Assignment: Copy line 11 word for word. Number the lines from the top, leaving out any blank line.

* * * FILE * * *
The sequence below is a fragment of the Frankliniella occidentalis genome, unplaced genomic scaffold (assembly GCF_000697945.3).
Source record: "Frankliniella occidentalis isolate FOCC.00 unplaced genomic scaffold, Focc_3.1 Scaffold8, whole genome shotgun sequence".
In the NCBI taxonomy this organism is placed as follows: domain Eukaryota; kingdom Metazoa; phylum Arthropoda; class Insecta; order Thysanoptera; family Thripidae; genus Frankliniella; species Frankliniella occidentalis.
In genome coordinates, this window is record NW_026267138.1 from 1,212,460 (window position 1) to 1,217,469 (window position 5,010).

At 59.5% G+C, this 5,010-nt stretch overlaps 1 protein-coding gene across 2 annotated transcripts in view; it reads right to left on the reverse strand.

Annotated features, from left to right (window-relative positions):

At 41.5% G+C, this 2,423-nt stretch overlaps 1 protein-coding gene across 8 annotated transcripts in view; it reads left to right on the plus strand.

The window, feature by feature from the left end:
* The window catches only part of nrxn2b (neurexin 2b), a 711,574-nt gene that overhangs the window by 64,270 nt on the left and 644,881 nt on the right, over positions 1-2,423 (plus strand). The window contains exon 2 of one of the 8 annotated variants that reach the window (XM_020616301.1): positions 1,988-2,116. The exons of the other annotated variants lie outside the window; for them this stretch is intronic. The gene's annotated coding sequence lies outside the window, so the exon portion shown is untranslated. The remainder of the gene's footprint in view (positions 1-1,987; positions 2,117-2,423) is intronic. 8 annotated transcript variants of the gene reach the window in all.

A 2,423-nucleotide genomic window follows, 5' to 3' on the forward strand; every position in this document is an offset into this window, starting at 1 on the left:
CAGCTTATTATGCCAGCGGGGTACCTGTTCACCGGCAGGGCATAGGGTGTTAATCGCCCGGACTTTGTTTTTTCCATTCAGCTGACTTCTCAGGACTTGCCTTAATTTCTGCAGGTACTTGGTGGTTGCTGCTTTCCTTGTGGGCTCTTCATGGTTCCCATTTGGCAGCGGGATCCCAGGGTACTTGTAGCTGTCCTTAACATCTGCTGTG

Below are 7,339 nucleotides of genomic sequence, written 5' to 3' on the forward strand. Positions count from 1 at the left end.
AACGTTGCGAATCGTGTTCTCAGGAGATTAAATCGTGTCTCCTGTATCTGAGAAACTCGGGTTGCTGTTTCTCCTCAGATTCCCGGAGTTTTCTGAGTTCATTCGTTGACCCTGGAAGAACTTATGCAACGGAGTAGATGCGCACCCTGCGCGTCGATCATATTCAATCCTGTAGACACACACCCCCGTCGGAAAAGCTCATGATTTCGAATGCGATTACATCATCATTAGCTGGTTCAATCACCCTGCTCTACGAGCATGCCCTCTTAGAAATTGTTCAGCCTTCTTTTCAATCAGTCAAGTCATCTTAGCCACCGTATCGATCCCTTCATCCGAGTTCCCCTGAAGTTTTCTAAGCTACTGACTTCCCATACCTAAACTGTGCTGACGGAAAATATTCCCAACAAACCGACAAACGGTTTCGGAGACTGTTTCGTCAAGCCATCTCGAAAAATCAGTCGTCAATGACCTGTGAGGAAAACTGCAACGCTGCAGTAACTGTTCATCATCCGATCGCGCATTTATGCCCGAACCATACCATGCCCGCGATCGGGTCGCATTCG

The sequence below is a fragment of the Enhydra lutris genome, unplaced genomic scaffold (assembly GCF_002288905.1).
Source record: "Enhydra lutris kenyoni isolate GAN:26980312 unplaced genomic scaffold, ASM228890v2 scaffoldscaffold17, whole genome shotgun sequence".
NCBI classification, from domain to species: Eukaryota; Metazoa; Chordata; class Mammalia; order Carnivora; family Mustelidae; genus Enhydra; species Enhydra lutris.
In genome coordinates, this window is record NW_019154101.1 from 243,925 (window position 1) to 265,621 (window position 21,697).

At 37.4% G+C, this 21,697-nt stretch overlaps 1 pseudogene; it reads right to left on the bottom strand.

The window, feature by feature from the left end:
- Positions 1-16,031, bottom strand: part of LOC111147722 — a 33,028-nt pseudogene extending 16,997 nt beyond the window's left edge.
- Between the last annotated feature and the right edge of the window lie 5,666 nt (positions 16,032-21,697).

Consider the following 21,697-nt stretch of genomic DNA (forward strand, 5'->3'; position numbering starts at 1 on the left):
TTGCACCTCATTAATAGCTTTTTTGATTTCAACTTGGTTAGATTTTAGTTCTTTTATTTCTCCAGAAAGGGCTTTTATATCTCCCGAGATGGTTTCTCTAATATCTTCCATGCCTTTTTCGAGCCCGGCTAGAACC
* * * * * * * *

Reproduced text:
CAGCTTATTATGCCAGCGGGGTACCTGTTCACCGGCAGGGCATAGGGTGTTAATCGCCCGGACTTTGTTTTTTCCATTCAGCTGACTTCTCAGGACTTGCCTTAATTTCTGCAGGTACTTGGTGGTTGCTGCTTTCCTTGTGGGCTCTTCATGGTTCCCATTTGGCAGCGGGATCCCAGGGTACTTGTAGCTGTCCTTAACATCTGCTGTG